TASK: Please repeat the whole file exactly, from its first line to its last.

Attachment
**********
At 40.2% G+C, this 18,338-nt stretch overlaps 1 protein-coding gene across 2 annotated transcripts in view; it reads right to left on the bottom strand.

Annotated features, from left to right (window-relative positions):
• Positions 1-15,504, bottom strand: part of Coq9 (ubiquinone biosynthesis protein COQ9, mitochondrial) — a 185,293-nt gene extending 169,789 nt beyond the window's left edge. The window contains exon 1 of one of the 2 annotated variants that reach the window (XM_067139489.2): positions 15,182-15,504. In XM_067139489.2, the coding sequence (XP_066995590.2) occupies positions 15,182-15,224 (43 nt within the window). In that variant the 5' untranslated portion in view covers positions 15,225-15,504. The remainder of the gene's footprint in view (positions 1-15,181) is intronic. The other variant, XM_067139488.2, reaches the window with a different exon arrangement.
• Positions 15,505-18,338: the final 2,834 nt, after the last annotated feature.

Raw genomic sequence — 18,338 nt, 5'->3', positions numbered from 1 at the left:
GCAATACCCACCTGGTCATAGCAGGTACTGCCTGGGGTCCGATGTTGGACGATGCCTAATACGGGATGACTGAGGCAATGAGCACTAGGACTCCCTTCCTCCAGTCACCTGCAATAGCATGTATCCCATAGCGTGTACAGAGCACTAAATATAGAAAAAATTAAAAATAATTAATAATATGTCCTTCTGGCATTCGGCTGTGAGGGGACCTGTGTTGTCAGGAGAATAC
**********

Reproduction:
At 40.2% G+C, this 18,338-nt stretch overlaps 1 protein-coding gene across 2 annotated transcripts in view; it reads right to left on the bottom strand.

Annotated features, from left to right (window-relative positions):
• Positions 1-15,504, bottom strand: part of Coq9 (ubiquinone biosynthesis protein COQ9, mitochondrial) — a 185,293-nt gene extending 169,789 nt beyond the window's left edge. The window contains exon 1 of one of the 2 annotated variants that reach the window (XM_067139489.2): positions 15,182-15,504. In XM_067139489.2, the coding sequence (XP_066995590.2) occupies positions 15,182-15,224 (43 nt within the window). In that variant the 5' untranslated portion in view covers positions 15,225-15,504. The remainder of the gene's footprint in view (positions 1-15,181) is intronic. The other variant, XM_067139488.2, reaches the window with a different exon arrangement.
• Positions 15,505-18,338: the final 2,834 nt, after the last annotated feature.

Raw genomic sequence — 18,338 nt, 5'->3', positions numbered from 1 at the left:
GCAATACCCACCTGGTCATAGCAGGTACTGCCTGGGGTCCGATGTTGGACGATGCCTAATACGGGATGACTGAGGCAATGAGCACTAGGACTCCCTTCCTCCAGTCACCTGCAATAGCATGTATCCCATAGCGTGTACAGAGCACTAAATATAGAAAAAATTAAAAATAATTAATAATATGTCCTTCTGGCATTCGGCTGTGAGGGGACCTGTGTTGTCAGGAGAATAC